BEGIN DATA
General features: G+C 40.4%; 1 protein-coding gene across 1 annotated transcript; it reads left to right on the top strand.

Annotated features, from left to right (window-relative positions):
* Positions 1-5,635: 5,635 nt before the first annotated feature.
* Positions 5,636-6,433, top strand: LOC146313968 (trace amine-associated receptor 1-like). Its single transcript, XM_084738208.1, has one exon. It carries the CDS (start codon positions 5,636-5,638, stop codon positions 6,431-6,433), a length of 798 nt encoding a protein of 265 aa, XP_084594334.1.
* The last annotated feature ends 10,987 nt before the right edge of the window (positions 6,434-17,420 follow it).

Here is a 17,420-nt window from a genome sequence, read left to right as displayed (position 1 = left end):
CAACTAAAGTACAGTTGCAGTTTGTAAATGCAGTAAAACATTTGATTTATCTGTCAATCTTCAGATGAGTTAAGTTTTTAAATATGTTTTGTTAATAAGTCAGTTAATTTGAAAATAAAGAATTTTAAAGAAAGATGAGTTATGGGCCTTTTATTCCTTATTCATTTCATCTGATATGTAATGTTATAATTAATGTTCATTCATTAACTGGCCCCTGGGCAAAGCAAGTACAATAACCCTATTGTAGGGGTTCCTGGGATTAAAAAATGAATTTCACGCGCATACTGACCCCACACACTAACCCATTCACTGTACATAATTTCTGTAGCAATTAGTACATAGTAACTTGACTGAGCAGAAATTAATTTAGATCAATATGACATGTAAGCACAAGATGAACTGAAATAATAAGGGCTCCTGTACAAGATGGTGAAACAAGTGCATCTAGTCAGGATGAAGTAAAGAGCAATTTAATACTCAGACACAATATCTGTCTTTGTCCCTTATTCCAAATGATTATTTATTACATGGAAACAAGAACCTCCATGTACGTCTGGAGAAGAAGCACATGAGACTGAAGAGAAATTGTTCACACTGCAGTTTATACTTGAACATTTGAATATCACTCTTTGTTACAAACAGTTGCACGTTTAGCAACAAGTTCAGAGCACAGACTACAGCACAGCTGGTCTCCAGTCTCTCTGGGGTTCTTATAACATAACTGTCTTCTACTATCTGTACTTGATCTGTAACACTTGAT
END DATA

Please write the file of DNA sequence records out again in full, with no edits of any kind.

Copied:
General features: G+C 40.4%; 1 protein-coding gene across 1 annotated transcript; it reads left to right on the top strand.

Annotated features, from left to right (window-relative positions):
* Positions 1-5,635: 5,635 nt before the first annotated feature.
* Positions 5,636-6,433, top strand: LOC146313968 (trace amine-associated receptor 1-like). Its single transcript, XM_084738208.1, has one exon. It carries the CDS (start codon positions 5,636-5,638, stop codon positions 6,431-6,433), a length of 798 nt encoding a protein of 265 aa, XP_084594334.1.
* The last annotated feature ends 10,987 nt before the right edge of the window (positions 6,434-17,420 follow it).

Here is a 17,420-nt window from a genome sequence, read left to right as displayed (position 1 = left end):
CAACTAAAGTACAGTTGCAGTTTGTAAATGCAGTAAAACATTTGATTTATCTGTCAATCTTCAGATGAGTTAAGTTTTTAAATATGTTTTGTTAATAAGTCAGTTAATTTGAAAATAAAGAATTTTAAAGAAAGATGAGTTATGGGCCTTTTATTCCTTATTCATTTCATCTGATATGTAATGTTATAATTAATGTTCATTCATTAACTGGCCCCTGGGCAAAGCAAGTACAATAACCCTATTGTAGGGGTTCCTGGGATTAAAAAATGAATTTCACGCGCATACTGACCCCACACACTAACCCATTCACTGTACATAATTTCTGTAGCAATTAGTACATAGTAACTTGACTGAGCAGAAATTAATTTAGATCAATATGACATGTAAGCACAAGATGAACTGAAATAATAAGGGCTCCTGTACAAGATGGTGAAACAAGTGCATCTAGTCAGGATGAAGTAAAGAGCAATTTAATACTCAGACACAATATCTGTCTTTGTCCCTTATTCCAAATGATTATTTATTACATGGAAACAAGAACCTCCATGTACGTCTGGAGAAGAAGCACATGAGACTGAAGAGAAATTGTTCACACTGCAGTTTATACTTGAACATTTGAATATCACTCTTTGTTACAAACAGTTGCACGTTTAGCAACAAGTTCAGAGCACAGACTACAGCACAGCTGGTCTCCAGTCTCTCTGGGGTTCTTATAACATAACTGTCTTCTACTATCTGTACTTGATCTGTAACACTTGAT